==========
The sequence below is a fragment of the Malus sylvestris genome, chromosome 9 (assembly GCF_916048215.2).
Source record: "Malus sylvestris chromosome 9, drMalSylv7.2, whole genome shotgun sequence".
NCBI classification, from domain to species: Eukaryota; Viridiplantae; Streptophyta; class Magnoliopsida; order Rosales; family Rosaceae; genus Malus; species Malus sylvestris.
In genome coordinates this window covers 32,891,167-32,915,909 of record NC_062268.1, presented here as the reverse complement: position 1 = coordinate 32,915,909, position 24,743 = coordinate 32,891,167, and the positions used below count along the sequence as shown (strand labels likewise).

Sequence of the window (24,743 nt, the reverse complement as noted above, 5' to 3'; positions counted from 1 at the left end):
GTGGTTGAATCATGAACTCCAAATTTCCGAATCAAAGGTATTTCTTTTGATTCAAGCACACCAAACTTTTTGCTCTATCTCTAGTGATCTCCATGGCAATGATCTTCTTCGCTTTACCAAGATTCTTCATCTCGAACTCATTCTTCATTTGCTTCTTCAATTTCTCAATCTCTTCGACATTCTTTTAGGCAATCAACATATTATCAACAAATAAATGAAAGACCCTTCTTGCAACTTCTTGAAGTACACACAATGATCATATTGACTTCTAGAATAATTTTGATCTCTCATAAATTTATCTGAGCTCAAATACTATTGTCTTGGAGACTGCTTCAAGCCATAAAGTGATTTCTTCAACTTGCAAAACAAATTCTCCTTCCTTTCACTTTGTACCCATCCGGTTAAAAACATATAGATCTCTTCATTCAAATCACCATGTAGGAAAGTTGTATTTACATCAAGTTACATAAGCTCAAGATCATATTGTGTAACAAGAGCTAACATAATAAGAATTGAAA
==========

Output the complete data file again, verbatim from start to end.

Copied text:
The sequence below is a fragment of the Malus sylvestris genome, chromosome 9 (assembly GCF_916048215.2).
Source record: "Malus sylvestris chromosome 9, drMalSylv7.2, whole genome shotgun sequence".
NCBI classification, from domain to species: Eukaryota; Viridiplantae; Streptophyta; class Magnoliopsida; order Rosales; family Rosaceae; genus Malus; species Malus sylvestris.
In genome coordinates this window covers 32,891,167-32,915,909 of record NC_062268.1, presented here as the reverse complement: position 1 = coordinate 32,915,909, position 24,743 = coordinate 32,891,167, and the positions used below count along the sequence as shown (strand labels likewise).

Sequence of the window (24,743 nt, the reverse complement as noted above, 5' to 3'; positions counted from 1 at the left end):
GTGGTTGAATCATGAACTCCAAATTTCCGAATCAAAGGTATTTCTTTTGATTCAAGCACACCAAACTTTTTGCTCTATCTCTAGTGATCTCCATGGCAATGATCTTCTTCGCTTTACCAAGATTCTTCATCTCGAACTCATTCTTCATTTGCTTCTTCAATTTCTCAATCTCTTCGACATTCTTTTAGGCAATCAACATATTATCAACAAATAAATGAAAGACCCTTCTTGCAACTTCTTGAAGTACACACAATGATCATATTGACTTCTAGAATAATTTTGATCTCTCATAAATTTATCTGAGCTCAAATACTATTGTCTTGGAGACTGCTTCAAGCCATAAAGTGATTTCTTCAACTTGCAAAACAAATTCTCCTTCCTTTCACTTTGTACCCATCCGGTTAAAAACATATAGATCTCTTCATTCAAATCACCATGTAGGAAAGTTGTATTTACATCAAGTTACATAAGCTCAAGATCATATTGTGTAACAAGAGCTAACATAATAAGAATTGAAA